The conventional wisdom in Washington regarding Sarah Palin and the 2012 GOP presidential primary has more or less gelled—she's not running. The pugnacious and polarizing former Alaska governor has waited too long, missed too many important deadlines, and just doesn't seem ready for the rigors of the campaign trail, the thinking goes. In her absence, Minnesota Rep. Michele Bachmann and Texas Gov. Rick Perry have soaked up much of the grass-roots conservative excitement which Palin would need to mount a serious run in the GOP primary. Her antics have alienated too many Republican bigwigs, and she hasn't made any effort to rebuild the burnt bridges.
But, clearly, Palin also operates in a world where the usual rules of politics don't always apply. Everything about Palin is unpredictable, including her intensely personal and cultural style of politics, her embrace of celebrity through big media events and reality shows, and her close-knit circle of advisers removed from the D.C. professional operative class. For that reason, most political observers are also reluctant to write her off, especially as she continues to make appearances in key states. On Saturday, she is scheduled to speak at an Iowa event sponsored by the Tea Party of America, and on Monday she is scheduled to speak at a rally for the Tea Party Express in New Hampshire..
But for all her flouting of conventional wisdom and the norms of politics, conventional wisdom seems to have won: While she may be able to keep the Sarah Palin brand in the spotlight, she may have missed her chance to be a major force in the 2012 GOP primary, either as a candidate or as an endorser.
The circumstances of the Iowa event illustrate why she would have a tough time winning in the state. Palin dropped out earlier this week, only to re-commit to the event, reportedly after the organizers made changes her consultants had requested. Conservative activists grumbled that the confusion was typical for her organization and shows a lack of serious planning, which is critical to winning the Iowa Caucuses. More than primary elections, caucuses require sophisticated, grass-roots campaign organizations to make sure that supporters can navigate the complicated, and exhausting, voting process. "She doesn't have a huge staff," says Justin Holmes, a professor of political science at the University of Northern Iowa. "She gets some attention when she comes through, obviously, but that's not necessarily the same thing as having boots on the ground and an army of volunteers."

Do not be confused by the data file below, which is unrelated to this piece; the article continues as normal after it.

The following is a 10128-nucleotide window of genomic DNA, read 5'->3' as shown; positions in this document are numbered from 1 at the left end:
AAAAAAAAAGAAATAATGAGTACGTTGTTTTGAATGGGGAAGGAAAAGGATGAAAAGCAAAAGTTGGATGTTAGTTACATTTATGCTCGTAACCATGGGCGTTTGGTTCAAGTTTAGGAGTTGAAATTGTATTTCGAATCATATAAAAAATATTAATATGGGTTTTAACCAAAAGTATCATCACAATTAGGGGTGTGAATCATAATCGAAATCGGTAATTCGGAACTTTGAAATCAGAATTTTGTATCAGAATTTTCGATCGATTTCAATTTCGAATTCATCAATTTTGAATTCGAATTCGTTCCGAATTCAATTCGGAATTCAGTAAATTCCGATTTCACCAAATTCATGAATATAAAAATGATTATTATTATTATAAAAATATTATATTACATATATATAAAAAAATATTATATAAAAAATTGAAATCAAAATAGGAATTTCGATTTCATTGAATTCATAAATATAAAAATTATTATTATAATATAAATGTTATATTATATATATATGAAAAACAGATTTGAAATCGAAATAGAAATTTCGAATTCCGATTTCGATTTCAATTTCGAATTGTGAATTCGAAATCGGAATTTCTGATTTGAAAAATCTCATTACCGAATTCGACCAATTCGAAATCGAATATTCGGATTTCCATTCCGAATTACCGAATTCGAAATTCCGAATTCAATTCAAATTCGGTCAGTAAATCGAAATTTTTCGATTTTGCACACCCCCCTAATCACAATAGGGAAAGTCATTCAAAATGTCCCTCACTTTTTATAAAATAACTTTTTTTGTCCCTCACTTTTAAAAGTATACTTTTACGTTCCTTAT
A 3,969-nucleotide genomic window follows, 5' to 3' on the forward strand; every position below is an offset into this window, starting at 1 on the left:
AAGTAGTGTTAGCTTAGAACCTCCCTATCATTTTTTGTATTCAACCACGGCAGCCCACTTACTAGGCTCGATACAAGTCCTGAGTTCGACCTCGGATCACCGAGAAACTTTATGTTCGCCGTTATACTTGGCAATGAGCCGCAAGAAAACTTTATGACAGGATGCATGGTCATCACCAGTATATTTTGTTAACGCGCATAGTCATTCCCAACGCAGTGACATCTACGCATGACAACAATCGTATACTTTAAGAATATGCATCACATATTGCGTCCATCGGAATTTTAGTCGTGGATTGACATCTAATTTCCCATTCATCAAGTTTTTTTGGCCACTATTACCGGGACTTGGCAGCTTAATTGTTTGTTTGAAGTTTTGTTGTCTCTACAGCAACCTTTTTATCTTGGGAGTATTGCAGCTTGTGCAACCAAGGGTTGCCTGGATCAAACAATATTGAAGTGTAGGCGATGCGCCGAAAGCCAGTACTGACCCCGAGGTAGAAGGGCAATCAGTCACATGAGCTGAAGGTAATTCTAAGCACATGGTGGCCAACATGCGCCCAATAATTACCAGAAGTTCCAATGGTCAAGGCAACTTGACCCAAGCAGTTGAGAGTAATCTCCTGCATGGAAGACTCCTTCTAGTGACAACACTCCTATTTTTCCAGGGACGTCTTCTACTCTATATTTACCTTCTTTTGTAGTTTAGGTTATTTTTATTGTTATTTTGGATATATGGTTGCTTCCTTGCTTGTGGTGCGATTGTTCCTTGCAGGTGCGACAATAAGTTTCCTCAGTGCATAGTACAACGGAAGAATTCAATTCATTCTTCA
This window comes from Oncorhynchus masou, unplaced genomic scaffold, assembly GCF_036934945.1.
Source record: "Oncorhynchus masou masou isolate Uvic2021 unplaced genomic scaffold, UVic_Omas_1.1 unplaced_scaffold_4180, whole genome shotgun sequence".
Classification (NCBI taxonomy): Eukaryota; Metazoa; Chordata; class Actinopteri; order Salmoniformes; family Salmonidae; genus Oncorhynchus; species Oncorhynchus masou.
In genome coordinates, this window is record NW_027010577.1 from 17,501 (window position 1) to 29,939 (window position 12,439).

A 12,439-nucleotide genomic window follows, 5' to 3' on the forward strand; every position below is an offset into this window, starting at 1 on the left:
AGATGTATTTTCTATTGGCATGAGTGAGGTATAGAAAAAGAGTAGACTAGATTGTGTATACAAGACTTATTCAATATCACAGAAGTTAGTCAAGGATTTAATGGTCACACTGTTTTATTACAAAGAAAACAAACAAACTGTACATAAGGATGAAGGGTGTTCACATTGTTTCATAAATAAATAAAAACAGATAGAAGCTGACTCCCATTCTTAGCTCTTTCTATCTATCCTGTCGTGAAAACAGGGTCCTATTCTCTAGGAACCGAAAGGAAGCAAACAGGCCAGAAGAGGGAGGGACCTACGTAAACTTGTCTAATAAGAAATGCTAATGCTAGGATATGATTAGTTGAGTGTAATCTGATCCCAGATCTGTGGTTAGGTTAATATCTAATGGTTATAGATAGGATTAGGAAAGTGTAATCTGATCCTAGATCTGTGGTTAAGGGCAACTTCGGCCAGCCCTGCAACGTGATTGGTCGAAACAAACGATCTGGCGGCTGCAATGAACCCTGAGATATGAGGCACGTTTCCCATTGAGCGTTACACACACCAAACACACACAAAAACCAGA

Likewise, in New Hampshire, her style may alienate an electorate which is used to decades of door-to-door, personal campaigning. "If she were to run, hypothetically, she's going to run into he same problems here that Bachmann has run into," says Dean Spiliotes, a professor at Southern New Hampshire University and commentator on statewide politics. "Her game is to maximize her influence, and she does that by hitting on these big ticket, high media events. She's shown no interest in doing the type of retail politics you need to do to run here."
But if she's not running, Palin certainly wants to be someone who can influence the candidates, either by picking the winner or moving the contenders to the right. It's a role that she has relished in the past. In 2010 congressional and state elections, for better or worse she helped shape the GOP's field through primary endorsements. Some of the candidates she endorsed, such as South Carolina Gov. Nikki Haley and Kentucky Sen. Rand Paul, went on to win their races and become political stars in their own right. Others, such as Delaware Senate candidate Christine O'Donnell, floundered, and left party operatives seething with Palin's interference. But Palin's tentative toe-dipping in the presidential race, and her reluctance to make a decision about it either way, may have put off many of the politically conscious voters in Iowa and New Hampshire. "I don't think [New Hampshire voters] would feel compelled to follow her lead," Spiliotes says.